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Hampton, New Hampshire Legionnaires' outbreak update

Hampton, New Hampshire Legionnaires' outbreak update Home » Headlines » Hampton, New Hampshire Legionnaires’ outbreak update ...

Hampton, New Hampshire Legionnaires' outbreak update

Home » Headlines » Hampton, New Hampshire Legionnaires’ outbreak update Hampton, New Hampshire Legionnaires’ outbreak update by News Desk September 1, 2018 Headlines, US News No Comments

Two additional cases of Legionnaire’s disease have been confirmed in the outbreak in Hampton, NH. There are now a total of 14 confirmed cases of Legionnaire’s disease associated with Ashworth Avenue between Island Path and M Street in Hampton.

The New Hampshire Department of Health and Human Services’ (DHHS) and the Centers for Disease Control and Prevention (CD C) have been conducting environmental testing to identify a potential source of the bacteria that causes Legionnaire’s disease. Samples collected have been sent to the CDC laboratory in Atlanta; preliminary results from lab testing are expected to be available in the next one to two weeks.

DHHS and the CDC will continue the investigation throughout the Labor Day weekend, including additional environmental testing and conducting interviews and re-interviews with the individuals who contracted the disease.

Number of Confirmed Illnesses Total
Illness onset dates 6/14/18 â€" 8/24/2018
Hospitalized 12
Deaths 1
Total 14
Image/CDC
Image/CDC

Legionnaires’ disease is a type of pneumo nia caused by the Legionella bacteria. Most people exposed to Legionella will not get sick; however, it can cause severe illness and sometimes result in death. Legionnaire’s disease is acquired from breathing in small drops of water than contain the bacteria. It cannot be passed from person to person contact. It cannot be contracted by drinking or coming into physical contact with water containing the bacteria (such as while swimming).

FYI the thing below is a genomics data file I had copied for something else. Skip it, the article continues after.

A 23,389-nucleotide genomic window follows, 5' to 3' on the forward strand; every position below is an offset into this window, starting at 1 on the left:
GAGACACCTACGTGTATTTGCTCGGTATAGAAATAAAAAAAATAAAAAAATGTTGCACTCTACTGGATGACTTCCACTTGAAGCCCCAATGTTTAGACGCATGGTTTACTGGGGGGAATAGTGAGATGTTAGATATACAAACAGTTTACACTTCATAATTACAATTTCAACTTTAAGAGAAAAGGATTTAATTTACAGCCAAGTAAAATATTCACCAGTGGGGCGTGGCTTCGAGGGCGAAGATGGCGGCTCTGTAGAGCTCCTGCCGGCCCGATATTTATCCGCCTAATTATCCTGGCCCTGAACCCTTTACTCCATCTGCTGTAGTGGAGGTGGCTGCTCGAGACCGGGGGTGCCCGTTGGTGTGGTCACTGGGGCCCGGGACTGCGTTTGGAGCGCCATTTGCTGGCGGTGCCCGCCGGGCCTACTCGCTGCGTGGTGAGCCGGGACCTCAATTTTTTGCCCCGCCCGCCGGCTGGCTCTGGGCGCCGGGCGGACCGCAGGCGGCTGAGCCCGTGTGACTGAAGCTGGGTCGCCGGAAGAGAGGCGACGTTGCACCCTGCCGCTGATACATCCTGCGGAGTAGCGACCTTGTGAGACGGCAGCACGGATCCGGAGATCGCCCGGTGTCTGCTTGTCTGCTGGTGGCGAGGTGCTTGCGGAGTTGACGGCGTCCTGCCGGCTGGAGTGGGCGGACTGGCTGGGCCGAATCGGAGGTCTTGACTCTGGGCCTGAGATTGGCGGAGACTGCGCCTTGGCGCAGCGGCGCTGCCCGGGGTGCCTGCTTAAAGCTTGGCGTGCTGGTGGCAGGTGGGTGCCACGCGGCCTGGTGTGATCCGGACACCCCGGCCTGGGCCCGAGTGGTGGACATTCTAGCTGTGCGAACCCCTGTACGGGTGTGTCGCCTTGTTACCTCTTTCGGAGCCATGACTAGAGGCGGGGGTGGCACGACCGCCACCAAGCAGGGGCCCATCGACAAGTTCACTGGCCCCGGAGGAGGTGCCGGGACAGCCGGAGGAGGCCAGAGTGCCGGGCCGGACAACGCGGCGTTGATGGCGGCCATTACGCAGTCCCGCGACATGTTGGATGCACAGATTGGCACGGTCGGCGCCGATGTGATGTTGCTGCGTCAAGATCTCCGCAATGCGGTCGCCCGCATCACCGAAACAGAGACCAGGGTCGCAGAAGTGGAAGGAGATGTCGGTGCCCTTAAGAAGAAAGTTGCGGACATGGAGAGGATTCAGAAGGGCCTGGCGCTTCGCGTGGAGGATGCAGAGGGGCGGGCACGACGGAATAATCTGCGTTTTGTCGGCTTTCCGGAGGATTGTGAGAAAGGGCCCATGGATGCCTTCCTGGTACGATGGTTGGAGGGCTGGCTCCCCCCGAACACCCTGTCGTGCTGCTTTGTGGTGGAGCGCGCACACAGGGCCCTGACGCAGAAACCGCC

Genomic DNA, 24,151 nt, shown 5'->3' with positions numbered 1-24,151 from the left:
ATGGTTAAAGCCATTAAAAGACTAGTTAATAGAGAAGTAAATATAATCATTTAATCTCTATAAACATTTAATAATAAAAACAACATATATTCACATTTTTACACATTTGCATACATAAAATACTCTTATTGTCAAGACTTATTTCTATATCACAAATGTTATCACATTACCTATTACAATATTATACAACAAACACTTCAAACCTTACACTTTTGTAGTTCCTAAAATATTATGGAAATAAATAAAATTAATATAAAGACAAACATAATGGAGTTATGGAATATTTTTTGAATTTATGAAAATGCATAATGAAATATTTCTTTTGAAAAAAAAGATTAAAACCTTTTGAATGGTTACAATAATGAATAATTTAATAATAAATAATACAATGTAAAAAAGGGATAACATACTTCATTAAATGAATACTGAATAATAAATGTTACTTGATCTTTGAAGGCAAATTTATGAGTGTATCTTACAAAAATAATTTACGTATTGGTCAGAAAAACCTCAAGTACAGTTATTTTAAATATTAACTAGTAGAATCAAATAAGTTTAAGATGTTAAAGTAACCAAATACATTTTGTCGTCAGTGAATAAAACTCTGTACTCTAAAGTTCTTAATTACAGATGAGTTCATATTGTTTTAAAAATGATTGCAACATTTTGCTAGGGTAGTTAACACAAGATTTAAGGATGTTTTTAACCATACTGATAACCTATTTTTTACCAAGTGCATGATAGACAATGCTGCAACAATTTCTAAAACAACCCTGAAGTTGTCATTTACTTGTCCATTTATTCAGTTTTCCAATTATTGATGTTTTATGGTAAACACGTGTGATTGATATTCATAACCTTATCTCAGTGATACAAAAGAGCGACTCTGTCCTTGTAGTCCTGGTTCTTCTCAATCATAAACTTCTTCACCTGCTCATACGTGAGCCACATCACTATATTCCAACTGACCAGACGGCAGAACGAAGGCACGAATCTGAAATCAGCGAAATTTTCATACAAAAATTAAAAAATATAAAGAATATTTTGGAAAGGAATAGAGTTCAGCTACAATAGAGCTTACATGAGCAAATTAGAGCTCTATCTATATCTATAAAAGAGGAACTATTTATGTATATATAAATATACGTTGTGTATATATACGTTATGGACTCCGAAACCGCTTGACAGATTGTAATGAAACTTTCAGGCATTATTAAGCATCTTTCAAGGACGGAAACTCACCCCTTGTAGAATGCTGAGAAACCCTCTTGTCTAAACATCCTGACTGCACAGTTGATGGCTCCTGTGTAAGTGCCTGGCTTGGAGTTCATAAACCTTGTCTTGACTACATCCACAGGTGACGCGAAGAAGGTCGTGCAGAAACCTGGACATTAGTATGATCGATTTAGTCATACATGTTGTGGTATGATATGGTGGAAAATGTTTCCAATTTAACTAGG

Legionnaires’ disease symptoms are very similar to other types of pneumonia and can include cough, shortness of breath, fever, muscle aches, and headaches. Symptoms will usually begin within 2 to 10 days after exposure to the bacteria. However, people should watch for symptoms for about two weeks after exposure. People who visited the area more than two weeks ago and have not developed symptoms are not at risk for disease. If an individual visited this area and developed symptoms within 14 days of their stay, they should contact their healt hcare provider and seek medical attention.


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Source: Google News US Health | Netizen 24 United States

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